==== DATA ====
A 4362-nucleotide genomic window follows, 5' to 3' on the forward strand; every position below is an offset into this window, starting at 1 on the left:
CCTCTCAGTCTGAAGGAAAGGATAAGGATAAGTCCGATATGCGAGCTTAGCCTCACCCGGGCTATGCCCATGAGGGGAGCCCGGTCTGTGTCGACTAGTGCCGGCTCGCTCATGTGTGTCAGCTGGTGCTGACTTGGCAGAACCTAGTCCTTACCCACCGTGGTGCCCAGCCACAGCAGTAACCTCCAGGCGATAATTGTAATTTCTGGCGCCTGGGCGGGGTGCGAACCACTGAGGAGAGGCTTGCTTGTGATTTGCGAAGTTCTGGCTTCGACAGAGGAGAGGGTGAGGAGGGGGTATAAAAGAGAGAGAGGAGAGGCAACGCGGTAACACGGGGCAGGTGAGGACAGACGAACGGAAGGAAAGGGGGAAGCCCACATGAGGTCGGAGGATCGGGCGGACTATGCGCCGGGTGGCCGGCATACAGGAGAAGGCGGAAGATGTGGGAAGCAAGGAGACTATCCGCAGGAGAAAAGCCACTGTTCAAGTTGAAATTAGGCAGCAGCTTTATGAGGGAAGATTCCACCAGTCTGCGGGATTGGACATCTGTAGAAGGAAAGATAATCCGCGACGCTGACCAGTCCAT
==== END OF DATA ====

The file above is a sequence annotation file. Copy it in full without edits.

A 4362-nucleotide genomic window follows, 5' to 3' on the forward strand; every position below is an offset into this window, starting at 1 on the left:
CCTCTCAGTCTGAAGGAAAGGATAAGGATAAGTCCGATATGCGAGCTTAGCCTCACCCGGGCTATGCCCATGAGGGGAGCCCGGTCTGTGTCGACTAGTGCCGGCTCGCTCATGTGTGTCAGCTGGTGCTGACTTGGCAGAACCTAGTCCTTACCCACCGTGGTGCCCAGCCACAGCAGTAACCTCCAGGCGATAATTGTAATTTCTGGCGCCTGGGCGGGGTGCGAACCACTGAGGAGAGGCTTGCTTGTGATTTGCGAAGTTCTGGCTTCGACAGAGGAGAGGGTGAGGAGGGGGTATAAAAGAGAGAGAGGAGAGGCAACGCGGTAACACGGGGCAGGTGAGGACAGACGAACGGAAGGAAAGGGGGAAGCCCACATGAGGTCGGAGGATCGGGCGGACTATGCGCCGGGTGGCCGGCATACAGGAGAAGGCGGAAGATGTGGGAAGCAAGGAGACTATCCGCAGGAGAAAAGCCACTGTTCAAGTTGAAATTAGGCAGCAGCTTTATGAGGGAAGATTCCACCAGTCTGCGGGATTGGACATCTGTAGAAGGAAAGATAATCCGCGACGCTGACCAGTCCAT